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It’s not rocket science, but organizing chaos does require critical thinking

Critical thinking and extreme leadership help fire service leaders manage teams and mitigate incidents


Successful leadership in the fire service will require complex analysis of problems on the fly, plus the ability of leaders to solve those problems in a dynamic and evolving environment.

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This article originally appeared in the Oct. 13 Fire Chief newsletter. Read the full briefing here and sign up for the Fire Chief newsletter to stay in the loop on leadership topics.

Firefighters operate in an environment of constant chaos, confusion, drama and crisis. As chaotic as it is, not everyone working or leading in this environment needs to be a business major or doctoral student to get through it. But being effective as chaos-solvers does require some critical thinking and extreme leadership.

It might sound cliché, but being successful in this business isn’t rocket science. Acknowledging that success is in the eye of the beholder, it is still important to recognize the leadership dynamics that many of us could improve upon. So while it isn’t rocket science, we do sometimes need to think in terms of critical analysis, which is not elementary school learning either.

Critical-thinking to evaluate the team

I trust by now that we all agree that leadership is not about friendship. A few friends along the way may be a bonus, but a swell of followers that includes burgeoning leaders will be the measure of your performance as a leader.

There are, however, some people who don’t want to be led. I have experienced them in every organization I’ve worked for in my career. Note: These are not the same people who don’t need to be led. You’ll see both in most organizations if you look. Let’s differentiate:

  • People who don’t need to be led: This firefighter or officer, EMT or paramedic has likely demonstrated productivity and efficiency in various roles throughout the organization for many years. They may or may not have taken promotional opportunities, but they’ve exceled at most training opportunities made available to them, likely initiating and paying for a good number themselves. They never have to be asked to participate. They’re always there, ready to dig in, offer suggestions for improvement or initiating positive projects on their own.
  • People who don’t want to be led: This firefighter or officer, EMT or paramedic is most likely a tenured employee (or volunteer). They likely have held a single role or been in a single place for a long time. They make take classes, but usually have the “nobody knows better than me” attitude in class. Don’t get me wrong, they probably have a lot of experience in the role they’ve focused on and likely have a lot to offer. The trick is how to pull that out of them, like it’s their idea, picking them to lead a training session or to participate in a project.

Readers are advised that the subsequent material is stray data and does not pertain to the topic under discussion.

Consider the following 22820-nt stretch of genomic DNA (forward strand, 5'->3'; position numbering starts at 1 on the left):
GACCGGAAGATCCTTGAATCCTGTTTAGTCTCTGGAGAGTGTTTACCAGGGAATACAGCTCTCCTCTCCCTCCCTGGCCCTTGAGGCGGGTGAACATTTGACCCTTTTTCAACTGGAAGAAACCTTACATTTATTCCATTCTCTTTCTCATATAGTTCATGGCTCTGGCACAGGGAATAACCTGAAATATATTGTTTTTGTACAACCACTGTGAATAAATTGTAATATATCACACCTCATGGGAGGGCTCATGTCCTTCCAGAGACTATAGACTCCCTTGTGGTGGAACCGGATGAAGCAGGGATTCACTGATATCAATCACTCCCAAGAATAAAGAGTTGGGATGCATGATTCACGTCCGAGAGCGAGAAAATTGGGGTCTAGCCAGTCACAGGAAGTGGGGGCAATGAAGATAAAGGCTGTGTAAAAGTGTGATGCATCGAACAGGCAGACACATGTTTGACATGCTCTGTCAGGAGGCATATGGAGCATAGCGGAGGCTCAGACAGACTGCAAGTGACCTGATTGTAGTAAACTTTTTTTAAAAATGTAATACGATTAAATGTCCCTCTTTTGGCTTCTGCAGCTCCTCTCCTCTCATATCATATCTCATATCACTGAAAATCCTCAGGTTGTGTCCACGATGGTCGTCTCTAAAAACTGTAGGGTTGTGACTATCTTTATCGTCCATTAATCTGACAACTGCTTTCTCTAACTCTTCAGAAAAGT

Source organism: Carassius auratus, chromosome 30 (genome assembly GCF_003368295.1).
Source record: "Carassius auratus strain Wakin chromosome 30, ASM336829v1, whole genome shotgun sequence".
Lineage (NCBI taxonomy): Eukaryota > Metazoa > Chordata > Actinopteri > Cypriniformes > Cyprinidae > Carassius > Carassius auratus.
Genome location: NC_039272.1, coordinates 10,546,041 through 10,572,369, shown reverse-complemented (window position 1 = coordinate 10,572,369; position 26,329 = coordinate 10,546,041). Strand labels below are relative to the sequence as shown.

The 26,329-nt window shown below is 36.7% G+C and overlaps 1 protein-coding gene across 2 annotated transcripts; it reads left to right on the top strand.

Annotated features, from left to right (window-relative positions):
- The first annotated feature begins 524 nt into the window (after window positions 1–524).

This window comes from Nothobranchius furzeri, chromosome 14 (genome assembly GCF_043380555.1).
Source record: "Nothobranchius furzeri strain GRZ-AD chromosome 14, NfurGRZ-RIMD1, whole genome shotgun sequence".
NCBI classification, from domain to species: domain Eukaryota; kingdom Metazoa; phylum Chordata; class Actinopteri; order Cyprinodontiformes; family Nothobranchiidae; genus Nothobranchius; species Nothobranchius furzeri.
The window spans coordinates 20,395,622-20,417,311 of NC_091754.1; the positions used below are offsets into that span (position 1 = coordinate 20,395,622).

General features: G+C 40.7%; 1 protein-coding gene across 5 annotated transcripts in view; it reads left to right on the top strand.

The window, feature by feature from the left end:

Successful leadership in the fire service will require complex analysis of problems on the fly, plus the ability of leaders to solve those problems in a dynamic and evolving environment. Figuring out the wants vs. needs people is one of those complex problems.

One of my primary tenants about leadership applies here: True leadership is about taking people where they need to be, which may not be where they want to be – or where they even knew they could ever go. Keep in mind that the need and the want aren’t always specific positions, places, people or things; sometimes they’re a simple concept or a complex set of circumstances.

Following are some of the abilities you’ll need to hone to be an effective critical-thinker in this process:

  • Understand the links and connections between ideas and concepts.
  • Determine and separate the importance and relevance of arguments and ideas.
  • Build and consider arguments against the realities presented.
  • Identify inconsistencies and errors in reasoning, and be prepared to consider alternatives.
  • Approach chaos in a consistently calm and systematic way.
  • Be able to reflect on the justification of their own assumptions, beliefs and values.

It has been my experience that if you’re a progressive leader doing all the right things for your community, then the ones who tried but truly don’t want to be led will wash out of your system one way or the other. Unfortunately, that usually leaves a bitter taste for that employee, who was likely an informal leader of other like-minded people. Consider it a loss, a failure, but better yet a lesson – and move on. Critical-thinkers will work to find the best possible outcome to situations that may have no perfect answer. Very few of the situations in which we find ourselves end up with nice pretty bows on top.

Take a look in the mirror

Before you find yourself constantly railing on all those who don’t want to be led, make sure you take a look in the proverbial mirror. New flash: NONE of us knows it all! How often do you take the time to reflect on your own progress and effectiveness while accepting what your team has to offer? Maybe it’s time to take that deep look at yourself and how your actions are meeting both your personal and organizational goals.

First and foremost, let’s be clear. Rarely, if ever, will you find a leader who can make everyone happy or make everyone a fan – including you. This brings us back to the idea that leadership isn’t about friendship. If I worried about making everyone happy, I’d still be sitting back on the proverbial Baltic Avenue. The measure of employee or volunteer happiness is important but does not automatically translate to production or effectiveness.

Bringing calm to chaos

Some questions to consider as you reflect on your own capabilities – and how they will impact your ability to lead:

  • Have you continuously taken advantage of training and development opportunities as well as certification and/or credentialing opportunities?
  • Has that been the end of your journey, or have you applied those lessons and benchmarks to further saturate yourself in continued development?
  • Does your department have a career (paid or volunteer) development plan?
  • What are you doing to prepare your departments people to be the next leaders in your organization and our service?